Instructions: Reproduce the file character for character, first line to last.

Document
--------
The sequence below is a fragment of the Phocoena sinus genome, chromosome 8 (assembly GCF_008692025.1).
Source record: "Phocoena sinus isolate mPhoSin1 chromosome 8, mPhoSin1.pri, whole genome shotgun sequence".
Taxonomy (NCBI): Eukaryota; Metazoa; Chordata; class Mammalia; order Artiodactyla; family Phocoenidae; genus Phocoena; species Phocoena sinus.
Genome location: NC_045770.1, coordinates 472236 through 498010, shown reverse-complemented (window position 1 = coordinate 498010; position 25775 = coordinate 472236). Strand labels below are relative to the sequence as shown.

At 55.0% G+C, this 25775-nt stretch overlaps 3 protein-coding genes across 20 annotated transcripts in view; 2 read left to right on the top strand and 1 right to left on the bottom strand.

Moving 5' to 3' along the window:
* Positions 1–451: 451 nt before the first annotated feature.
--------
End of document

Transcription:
The sequence below is a fragment of the Phocoena sinus genome, chromosome 8 (assembly GCF_008692025.1).
Source record: "Phocoena sinus isolate mPhoSin1 chromosome 8, mPhoSin1.pri, whole genome shotgun sequence".
Taxonomy (NCBI): Eukaryota; Metazoa; Chordata; class Mammalia; order Artiodactyla; family Phocoenidae; genus Phocoena; species Phocoena sinus.
Genome location: NC_045770.1, coordinates 472236 through 498010, shown reverse-complemented (window position 1 = coordinate 498010; position 25775 = coordinate 472236). Strand labels below are relative to the sequence as shown.

At 55.0% G+C, this 25775-nt stretch overlaps 3 protein-coding genes across 20 annotated transcripts in view; 2 read left to right on the top strand and 1 right to left on the bottom strand.

Moving 5' to 3' along the window:
* Positions 1–451: 451 nt before the first annotated feature.